6 Things We Learned From Surviving St. Vincent's 'Masseduction' Escape Room

Ilya S. Savenok/Getty Images for Spotify
St. Vincent attends the Special Escape Room Experience created by Spotify for St Vincent and their biggest fans to celebrate forthcoming album "Masseduction" on Oct. 4, 2017 in New York City.

"St. Vincent has high hopes for you," barked a platinum blonde receptionist, clad in a bright pink spandex bodysuit and white pumps, as she greeted me and a group of other baffled twenty-somethings at the entrance to the singer's private Oct. 4 "escape room"-themed event with Spotify in New York City. High hopes for what, we weren't sure -- but we were about to find out.

The event, part of Spotify's Fans First program, invited the lauded singer/writer/instrumentalist's most devoted listeners on the streaming platform to a warehouse close to Times Square, with the promise of a sneak peek at St. Vincent's upcoming Masseduction (out Oct. 13) -- and a chance to meet the star born Annie Clark herself. But first, we'd have to join forces with strangers to solve six puzzles inside the dystopian-themed warehouse, each completed challenge unlocking an iPod loaded with one unreleased Masseduction track. 

Sound bizarre? Sure -- but that's St. Vincent. The 35-year-old is known for performance art that pushes boundaries, like taking the stage at New York City's Poisson Rouge last year clad in a purple toilet costume, or holding a purposely awkward, sarcastic press conference to announce Masseduction back in September.

But the artist is known just as much for her serious reflections on the digital age, social media and the very concept of celebrity as she is for her brilliant sense of humor. In one "room," we scrambled to fill fake prescription bottles with doses of "libido," "sadness" and "anxiety" before listening to "Pills;" in another, we blushed while blindly identifying various sex toys, a task that unlocked the album's title track.

As the singer explained on a personal note addressed to each escape-room attendee, "rewards await those who prove themselves worthy," and all this would be "worth it" in the end. It was. Below, check out the most interesting new details we learned about Clark through the event, which concluded in an hour-long, revealing Q&A with the star.

She'd love to collaborate with Kendrick Lamar.

Clark admitted to fans that she hasn't exactly been in the-new music loop lately, instead focusing all her energy on completing her own Masseduction. But there is one artist she's been obsessing over: Kendrick Lamar. "I mean, it’s kind of obvious, but Kendrick Lamar," said Clark, responding to a fan who asked for her dream collaboration. "He’s great. Everyone loves him, I know. But he is that great."

She wants to direct more films -- but you'll probably never see her act again.

Clark has dipped her toes in film before, directing the recent all-female horror anthology XX and now working on a female-led, modern retelling of Oscar Wilde’s 1890 novel The Picture of Dorian Gray. And while the singer added at the Spotify Q&A that she's working on writing and directing a new film "based on a true story," she has little interest in appearing on the big screen herself. "I don't mind the performance aspect of it, because that's kind of interesting, but I really don't like the lack of control," she explained. "I want to direct stuff, because you have control."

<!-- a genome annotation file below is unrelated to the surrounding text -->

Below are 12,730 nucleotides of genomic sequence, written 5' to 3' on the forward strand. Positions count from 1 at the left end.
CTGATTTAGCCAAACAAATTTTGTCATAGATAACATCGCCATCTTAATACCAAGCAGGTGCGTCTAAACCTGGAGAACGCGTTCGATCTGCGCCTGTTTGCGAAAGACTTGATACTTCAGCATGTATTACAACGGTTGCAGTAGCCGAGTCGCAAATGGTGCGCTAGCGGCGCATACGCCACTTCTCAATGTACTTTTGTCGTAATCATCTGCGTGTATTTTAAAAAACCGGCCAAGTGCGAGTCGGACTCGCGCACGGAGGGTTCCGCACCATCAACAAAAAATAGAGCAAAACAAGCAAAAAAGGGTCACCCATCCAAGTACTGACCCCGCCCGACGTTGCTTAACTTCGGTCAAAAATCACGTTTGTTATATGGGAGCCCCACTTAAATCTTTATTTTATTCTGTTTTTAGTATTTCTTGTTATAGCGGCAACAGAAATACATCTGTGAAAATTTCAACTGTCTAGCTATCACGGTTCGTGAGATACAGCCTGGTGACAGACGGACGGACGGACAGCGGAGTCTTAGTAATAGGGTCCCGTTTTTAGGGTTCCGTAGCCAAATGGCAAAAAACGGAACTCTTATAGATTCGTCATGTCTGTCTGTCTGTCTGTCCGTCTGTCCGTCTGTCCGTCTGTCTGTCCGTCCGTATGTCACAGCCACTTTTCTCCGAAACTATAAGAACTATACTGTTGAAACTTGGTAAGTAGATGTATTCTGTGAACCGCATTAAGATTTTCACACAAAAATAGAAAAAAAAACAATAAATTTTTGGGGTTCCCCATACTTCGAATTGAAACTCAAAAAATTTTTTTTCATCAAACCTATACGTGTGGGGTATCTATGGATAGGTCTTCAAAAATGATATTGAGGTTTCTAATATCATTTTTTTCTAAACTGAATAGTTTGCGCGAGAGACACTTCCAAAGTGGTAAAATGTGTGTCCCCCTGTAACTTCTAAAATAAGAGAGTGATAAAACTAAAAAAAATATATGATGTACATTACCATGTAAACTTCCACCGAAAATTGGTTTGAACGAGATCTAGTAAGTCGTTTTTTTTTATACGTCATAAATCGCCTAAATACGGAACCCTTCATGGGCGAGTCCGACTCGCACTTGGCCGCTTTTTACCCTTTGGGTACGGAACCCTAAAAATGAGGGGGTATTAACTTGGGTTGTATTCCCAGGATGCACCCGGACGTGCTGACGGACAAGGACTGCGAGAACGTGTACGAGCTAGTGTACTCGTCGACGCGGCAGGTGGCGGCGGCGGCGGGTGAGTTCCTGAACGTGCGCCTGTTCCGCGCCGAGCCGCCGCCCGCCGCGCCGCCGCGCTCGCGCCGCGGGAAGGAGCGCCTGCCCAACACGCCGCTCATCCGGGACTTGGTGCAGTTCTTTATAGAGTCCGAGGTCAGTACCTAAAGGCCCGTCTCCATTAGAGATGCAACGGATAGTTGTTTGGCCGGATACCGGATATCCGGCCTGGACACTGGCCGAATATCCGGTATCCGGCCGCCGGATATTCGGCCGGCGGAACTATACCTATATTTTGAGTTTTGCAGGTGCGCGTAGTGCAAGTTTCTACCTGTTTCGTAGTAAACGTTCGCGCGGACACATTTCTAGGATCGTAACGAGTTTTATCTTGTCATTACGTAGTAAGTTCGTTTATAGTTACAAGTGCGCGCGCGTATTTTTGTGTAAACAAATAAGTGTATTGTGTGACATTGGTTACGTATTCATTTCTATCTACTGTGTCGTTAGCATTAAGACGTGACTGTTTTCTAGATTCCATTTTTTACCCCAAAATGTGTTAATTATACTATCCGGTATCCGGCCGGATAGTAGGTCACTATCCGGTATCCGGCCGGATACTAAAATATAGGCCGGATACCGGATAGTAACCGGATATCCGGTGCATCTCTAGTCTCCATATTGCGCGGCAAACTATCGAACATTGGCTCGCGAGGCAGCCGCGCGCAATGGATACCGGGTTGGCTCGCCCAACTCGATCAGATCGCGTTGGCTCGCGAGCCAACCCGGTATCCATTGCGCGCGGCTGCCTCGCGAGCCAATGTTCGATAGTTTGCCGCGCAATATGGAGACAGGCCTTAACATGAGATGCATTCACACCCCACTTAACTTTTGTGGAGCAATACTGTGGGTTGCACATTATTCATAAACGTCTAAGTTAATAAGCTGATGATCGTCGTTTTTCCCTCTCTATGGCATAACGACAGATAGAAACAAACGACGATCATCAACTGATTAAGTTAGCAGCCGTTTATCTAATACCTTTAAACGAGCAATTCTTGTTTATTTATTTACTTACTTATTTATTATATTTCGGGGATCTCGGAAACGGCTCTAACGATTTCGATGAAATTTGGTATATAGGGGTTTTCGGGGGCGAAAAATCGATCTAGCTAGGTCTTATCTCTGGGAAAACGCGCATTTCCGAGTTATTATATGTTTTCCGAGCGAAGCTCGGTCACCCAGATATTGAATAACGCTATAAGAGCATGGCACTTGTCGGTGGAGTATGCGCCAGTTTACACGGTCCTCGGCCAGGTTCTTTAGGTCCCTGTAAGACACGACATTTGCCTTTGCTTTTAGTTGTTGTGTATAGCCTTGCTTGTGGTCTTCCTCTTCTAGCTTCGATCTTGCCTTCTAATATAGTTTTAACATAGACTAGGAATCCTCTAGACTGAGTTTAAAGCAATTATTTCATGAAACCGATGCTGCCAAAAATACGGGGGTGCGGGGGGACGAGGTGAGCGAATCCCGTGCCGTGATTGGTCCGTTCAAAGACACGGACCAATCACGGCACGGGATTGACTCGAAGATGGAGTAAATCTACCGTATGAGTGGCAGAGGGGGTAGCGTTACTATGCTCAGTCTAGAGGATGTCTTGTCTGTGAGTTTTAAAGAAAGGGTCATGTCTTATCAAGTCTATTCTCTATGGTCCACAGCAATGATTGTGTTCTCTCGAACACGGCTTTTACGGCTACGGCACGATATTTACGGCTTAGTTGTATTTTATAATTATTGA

Her self-titled 2015 album was hugely inspired by writer Lorrie Moore.

Clark praised Birds of America short-story author Lorrie Moore as one of her largest non-musical influences, adding that she drew inspiration from Moore classics like “People Like That Are the Only People Here" for her acclaimed St. Vincent. "I ripped [Moore] off so much on the last album, I am surprised she didn't, like..." Clark admitted, her voice trailing off into the audience's laughter. Clark also noted prolific French-American sculpture artist Louise Bourgeois as an inspiration. 

She wrote Marry Me track "Paris Is Burning" about the aftermath of Hurricane Katrina.

The melancholy, haunting "Paris Is Burning," a standout track from St. Vincent's debut album, has long stumped listeners. Thankfully, St. Vincent finally offered fans an explanation for the track's cryptic lyrics last night: "That song for me was a protest song about the treatment of poor people and people of color at the time of Hurricane Katrina," she revealed. "It's not anything I've maybe ever said, but that's what I was thinking about."

She's bent on changing the conversation around queerness.

"I’m really interested in queerness being a bigger umbrella," Clark explained when asked about how her work relates to sexuality. "To me, it’s not just about sexuality, necessarily. It’s about reconfiguring society, and reinventing the kind of typical archetypes that we walk in and how we organize community."

"It’s really important -- and the most important thing right now -- to have people in the multitude of voices telling their own stories," she continued. "I think that increases empathy, and empathy increases the well-being of the planet."

She really, really likes escape rooms.

It was St. Vincent who brought the "escape room" concept for the event to Spotify, and the singer was noticeably shocked when most attendees admitted they'd never taken part in a similar game before. "You get to use logic and team-building skills to solve problems together in social ways. What’s not to love?" she joked. "It's really nerdy, I just really like escape rooms. We wanted to do something that was special."